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viewpoint

A wish for the new semester

| Friday, August 26, 2016

Another semester of uncertainty, and thus, of opportunities.

Words carry weight, and weight fills hearts; words bring hope and hope brightens lives; words redefine beauty, and beauty shapes minds. To discover the beauty in others’ happiness, not judging it but simply portraying it in words, is the deepest joy of an observer, I guess.

“You don’t come all the way here to talk to me about founding a L’Arche in China, Rebecca — you come here to talk to me about your personal concerns. We all do,” Jean Vanier, founder of L’Arche Communities, smiled. His deep voice echoed in the tiny village of Trosly-Breuil in northern France. It was a bright morning, soft clean snow melting on the red window seal.

“Come back, and we will have another beer in this same bar, and figure out life,” my friend said. His laughter faded into the dim light of Café Extrablatt in Oldenburg, Northern Germany. A couple was kissing in the corner of the crowded bar, their eyes locked. It was almost midnight — the loud dance music overwhelmed my friend’s gentle sigh.

“I will paint these shells and return them to the sea,” I murmured to myself. I didn’t have to, since nobody was listening. Waves lapping upon the shore of St. Andrews, Scotland, I bowed and received a shell from the sea, washed it and painted on it, imagining its life journey. So many more places it must have been than I have. The shell is a respectable true lone traveler.

“Cheers for the future of St. Andrews, of Scotland, of the world!”

“Cheers!”

“Shut it. ‘We know what we are, but know not what we may be.’”

“Bad citation. Ophelia was already mad at that point in Hamlet.”

“You got me.”

Friends’ faces lit up by the glowing bonfire on St. Andrews East Sands. S’mores sizzling, friends giggling, warmth coming in waves.

An old woman leans on the parapet of Pont Alexandre III Bridge, smoking. A red fedora hat, heavily woody scent perfume, black leather coat, burgundy tall boots. She stood there like a statue, resisting time’s cruelty. She was looking at the faraway horizon firmly, as if the faraway was her belief. I shivered because I knew she would not return my glance.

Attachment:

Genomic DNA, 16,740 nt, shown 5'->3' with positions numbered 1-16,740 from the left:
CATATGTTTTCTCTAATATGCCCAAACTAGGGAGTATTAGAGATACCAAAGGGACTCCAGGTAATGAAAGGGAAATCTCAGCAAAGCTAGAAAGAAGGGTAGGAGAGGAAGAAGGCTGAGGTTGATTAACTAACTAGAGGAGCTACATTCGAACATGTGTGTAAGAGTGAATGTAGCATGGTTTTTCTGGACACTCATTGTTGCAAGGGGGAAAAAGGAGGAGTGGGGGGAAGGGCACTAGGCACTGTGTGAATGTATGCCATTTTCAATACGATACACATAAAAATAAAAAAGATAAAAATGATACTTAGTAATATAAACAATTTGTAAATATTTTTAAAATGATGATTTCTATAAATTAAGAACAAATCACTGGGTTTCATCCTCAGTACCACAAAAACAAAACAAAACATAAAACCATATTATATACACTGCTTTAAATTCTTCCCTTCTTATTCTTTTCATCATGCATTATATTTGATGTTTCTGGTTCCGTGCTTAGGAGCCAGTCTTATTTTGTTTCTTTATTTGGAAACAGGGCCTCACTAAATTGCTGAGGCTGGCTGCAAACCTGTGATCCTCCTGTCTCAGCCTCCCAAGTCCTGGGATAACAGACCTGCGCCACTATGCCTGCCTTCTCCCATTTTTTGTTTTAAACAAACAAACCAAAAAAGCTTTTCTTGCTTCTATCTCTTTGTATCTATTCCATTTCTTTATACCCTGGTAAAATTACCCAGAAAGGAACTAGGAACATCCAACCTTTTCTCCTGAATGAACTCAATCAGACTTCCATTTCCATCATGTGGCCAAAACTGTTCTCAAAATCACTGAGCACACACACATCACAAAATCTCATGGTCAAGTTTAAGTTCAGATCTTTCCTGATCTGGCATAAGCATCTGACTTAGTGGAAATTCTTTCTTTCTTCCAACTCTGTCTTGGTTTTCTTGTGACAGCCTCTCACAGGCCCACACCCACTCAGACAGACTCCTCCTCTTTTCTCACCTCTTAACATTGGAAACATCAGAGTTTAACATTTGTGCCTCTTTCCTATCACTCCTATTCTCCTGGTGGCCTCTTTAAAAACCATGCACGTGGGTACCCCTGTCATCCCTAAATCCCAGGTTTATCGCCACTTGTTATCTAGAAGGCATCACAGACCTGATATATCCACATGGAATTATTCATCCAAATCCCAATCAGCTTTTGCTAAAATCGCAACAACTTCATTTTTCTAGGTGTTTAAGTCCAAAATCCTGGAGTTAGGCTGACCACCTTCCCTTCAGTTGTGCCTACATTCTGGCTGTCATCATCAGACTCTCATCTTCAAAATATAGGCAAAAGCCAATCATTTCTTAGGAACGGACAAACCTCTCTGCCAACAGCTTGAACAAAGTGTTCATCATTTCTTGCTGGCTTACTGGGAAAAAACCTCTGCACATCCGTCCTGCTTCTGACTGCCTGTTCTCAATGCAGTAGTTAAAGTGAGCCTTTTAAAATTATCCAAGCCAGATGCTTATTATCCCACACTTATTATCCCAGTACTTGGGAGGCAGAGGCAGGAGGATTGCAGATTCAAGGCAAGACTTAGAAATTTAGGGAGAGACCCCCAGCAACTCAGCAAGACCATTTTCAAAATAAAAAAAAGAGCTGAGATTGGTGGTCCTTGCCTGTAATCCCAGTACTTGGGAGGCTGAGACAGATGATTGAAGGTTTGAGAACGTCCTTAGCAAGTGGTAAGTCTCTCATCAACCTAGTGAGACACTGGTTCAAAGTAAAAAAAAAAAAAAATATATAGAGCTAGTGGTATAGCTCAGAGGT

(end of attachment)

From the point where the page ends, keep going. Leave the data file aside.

Two wine glasses on my table. “Miss, are you alone?” “Yes I am.” “Shall I take away one of the glasses then?” “No, leave it there, if you don’t mind.” I saw people looking at me, their eyes avoiding mine. Suddenly, there was something heroic about dining alone. It is the kind of fearlessness that a lot of people call loneliness.

A student sitting next to me in the airport waiting area near the boarding gate, his glasses sat low on his nose, his mouth half-open. I wonder what music was playing in his ear buds. Dressed in a suit, he was writing down tens of mathematic formulas on a piece of yellowed paper. He wrote with purpose, like composing music. He looked up from his work, cleared his throat, and lowered his head again. The world passed by.

In the twilight, a girl was walking with a professor from DeBartolo to South Quad. Her long black hair danced in the air and she did not care to fix it. His white short hair stubbornly sat on his almost bald head and he did not care to fix it either. A book occupies her hands and his hands were free in the air. She looked up at him and his eyebrows were locked. She walked fast. He breathed deep and hard, trying to catch up with her. Just as I was ready to marvel at what time could do to a wise man, I heard him calling her name. The pair stopped. He pointed to the pink clouds and the orange sky in the west and soon, I heard their laughter. How many sunsets he had seen and how each of them was still able to move him like the first time? We must have wrinkles on the forehead, but we can try not to allow them on the heart.

Let’s hope this semester will be a “felt” one; let’s hope there will be struggles and hardships, so that we can fully engage with life; let’s hope this semester we will receive joy from observing, not judging.

The views expressed in this column are those of the author and not necessarily those of The Observer.

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  • Nathan Troscinski

    Beautiful column as always. Keep up the good work!